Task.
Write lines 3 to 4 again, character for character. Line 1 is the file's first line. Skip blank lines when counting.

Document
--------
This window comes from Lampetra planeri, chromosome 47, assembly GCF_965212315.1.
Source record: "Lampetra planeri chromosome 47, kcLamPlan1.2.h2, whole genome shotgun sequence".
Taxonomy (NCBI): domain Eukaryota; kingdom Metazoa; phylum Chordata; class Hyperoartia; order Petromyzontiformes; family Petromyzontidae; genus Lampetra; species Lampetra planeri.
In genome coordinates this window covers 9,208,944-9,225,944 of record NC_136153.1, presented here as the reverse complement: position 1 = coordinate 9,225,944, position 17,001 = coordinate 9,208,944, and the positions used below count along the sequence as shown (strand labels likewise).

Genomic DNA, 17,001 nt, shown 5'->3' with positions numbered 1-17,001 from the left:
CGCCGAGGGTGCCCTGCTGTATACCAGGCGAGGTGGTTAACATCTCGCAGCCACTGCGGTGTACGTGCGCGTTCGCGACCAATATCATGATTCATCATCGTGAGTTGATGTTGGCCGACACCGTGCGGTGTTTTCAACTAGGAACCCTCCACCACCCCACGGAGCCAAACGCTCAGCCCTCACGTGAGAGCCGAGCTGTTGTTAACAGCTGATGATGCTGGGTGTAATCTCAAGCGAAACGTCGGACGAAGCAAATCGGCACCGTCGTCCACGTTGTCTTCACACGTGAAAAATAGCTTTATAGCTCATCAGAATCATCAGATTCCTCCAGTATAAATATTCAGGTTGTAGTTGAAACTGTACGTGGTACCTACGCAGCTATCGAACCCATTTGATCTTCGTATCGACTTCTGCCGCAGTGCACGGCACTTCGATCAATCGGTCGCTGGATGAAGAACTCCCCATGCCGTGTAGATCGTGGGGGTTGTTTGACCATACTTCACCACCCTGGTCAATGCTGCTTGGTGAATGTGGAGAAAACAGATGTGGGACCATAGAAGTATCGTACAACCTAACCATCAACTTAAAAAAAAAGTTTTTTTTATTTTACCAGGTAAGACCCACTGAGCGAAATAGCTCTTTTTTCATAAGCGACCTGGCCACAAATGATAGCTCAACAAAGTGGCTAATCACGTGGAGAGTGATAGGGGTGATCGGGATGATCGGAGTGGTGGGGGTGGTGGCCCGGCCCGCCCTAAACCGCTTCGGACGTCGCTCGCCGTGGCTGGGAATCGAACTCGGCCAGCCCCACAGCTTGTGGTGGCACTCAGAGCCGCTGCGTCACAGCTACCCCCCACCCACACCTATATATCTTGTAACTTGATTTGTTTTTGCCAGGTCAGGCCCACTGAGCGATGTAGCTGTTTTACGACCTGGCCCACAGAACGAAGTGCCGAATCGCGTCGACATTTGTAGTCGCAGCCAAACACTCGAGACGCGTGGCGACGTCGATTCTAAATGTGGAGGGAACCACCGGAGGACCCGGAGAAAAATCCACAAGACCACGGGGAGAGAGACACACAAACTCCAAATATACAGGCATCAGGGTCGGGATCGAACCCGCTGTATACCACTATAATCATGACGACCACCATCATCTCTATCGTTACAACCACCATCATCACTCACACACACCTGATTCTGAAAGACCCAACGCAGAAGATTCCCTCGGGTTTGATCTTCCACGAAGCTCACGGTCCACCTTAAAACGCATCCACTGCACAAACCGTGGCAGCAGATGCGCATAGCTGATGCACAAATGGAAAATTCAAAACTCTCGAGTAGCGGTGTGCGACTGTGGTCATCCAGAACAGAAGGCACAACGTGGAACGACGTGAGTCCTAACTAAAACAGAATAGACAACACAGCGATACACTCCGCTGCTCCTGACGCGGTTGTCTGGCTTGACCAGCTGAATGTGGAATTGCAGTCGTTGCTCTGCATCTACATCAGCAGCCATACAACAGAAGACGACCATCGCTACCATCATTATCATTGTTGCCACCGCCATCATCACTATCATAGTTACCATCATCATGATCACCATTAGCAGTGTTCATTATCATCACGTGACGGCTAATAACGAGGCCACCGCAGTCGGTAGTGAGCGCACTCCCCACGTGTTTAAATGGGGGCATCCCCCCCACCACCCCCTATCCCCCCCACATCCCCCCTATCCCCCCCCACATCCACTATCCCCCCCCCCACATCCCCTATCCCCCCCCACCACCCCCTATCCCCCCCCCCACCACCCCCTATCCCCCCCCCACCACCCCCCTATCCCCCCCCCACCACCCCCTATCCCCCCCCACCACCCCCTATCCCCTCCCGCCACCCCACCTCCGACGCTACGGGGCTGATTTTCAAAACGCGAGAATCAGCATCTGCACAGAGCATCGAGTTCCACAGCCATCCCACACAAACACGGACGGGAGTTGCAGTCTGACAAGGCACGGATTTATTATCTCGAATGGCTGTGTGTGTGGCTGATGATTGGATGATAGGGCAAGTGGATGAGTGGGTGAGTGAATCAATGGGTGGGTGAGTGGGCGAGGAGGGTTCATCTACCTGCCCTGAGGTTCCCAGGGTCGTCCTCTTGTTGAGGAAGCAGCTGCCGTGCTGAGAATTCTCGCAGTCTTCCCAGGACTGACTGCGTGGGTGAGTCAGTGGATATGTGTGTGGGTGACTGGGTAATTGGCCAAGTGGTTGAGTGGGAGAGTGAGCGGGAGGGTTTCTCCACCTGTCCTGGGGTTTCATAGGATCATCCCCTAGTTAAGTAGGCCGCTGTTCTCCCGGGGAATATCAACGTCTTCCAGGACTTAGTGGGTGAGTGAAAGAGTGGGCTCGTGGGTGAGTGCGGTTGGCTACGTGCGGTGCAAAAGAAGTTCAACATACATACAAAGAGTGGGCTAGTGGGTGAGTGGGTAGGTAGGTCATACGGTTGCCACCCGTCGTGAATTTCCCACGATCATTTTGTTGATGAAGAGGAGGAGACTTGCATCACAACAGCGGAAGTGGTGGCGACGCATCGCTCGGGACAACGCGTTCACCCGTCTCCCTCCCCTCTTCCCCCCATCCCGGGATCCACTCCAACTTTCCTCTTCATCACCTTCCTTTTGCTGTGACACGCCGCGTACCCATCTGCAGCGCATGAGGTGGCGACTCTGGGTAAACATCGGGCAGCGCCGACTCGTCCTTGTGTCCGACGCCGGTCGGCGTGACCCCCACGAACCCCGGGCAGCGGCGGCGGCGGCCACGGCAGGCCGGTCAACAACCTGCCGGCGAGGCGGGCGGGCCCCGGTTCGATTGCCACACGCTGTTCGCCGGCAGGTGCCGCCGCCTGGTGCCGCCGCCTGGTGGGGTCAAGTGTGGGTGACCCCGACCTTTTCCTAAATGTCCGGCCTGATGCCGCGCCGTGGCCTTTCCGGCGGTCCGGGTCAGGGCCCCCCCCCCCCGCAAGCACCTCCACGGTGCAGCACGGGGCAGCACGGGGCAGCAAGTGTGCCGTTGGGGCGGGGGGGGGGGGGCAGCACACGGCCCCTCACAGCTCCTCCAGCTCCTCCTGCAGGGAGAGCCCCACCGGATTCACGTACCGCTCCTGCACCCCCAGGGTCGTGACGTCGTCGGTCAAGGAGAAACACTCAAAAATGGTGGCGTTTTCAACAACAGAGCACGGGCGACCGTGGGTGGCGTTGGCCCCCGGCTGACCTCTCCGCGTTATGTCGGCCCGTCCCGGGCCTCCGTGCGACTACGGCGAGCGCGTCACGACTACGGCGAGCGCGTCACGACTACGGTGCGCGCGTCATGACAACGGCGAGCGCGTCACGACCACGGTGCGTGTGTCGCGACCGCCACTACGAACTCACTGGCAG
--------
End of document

Taxonomy (NCBI): domain Eukaryota; kingdom Metazoa; phylum Chordata; class Hyperoartia; order Petromyzontiformes; family Petromyzontidae; genus Lampetra; species Lampetra planeri.
In genome coordinates this window covers 9,208,944-9,225,944 of record NC_136153.1, presented here as the reverse complement: position 1 = coordinate 9,225,944, position 17,001 = coordinate 9,208,944, and the positions used below count along the sequence as shown (strand labels likewise).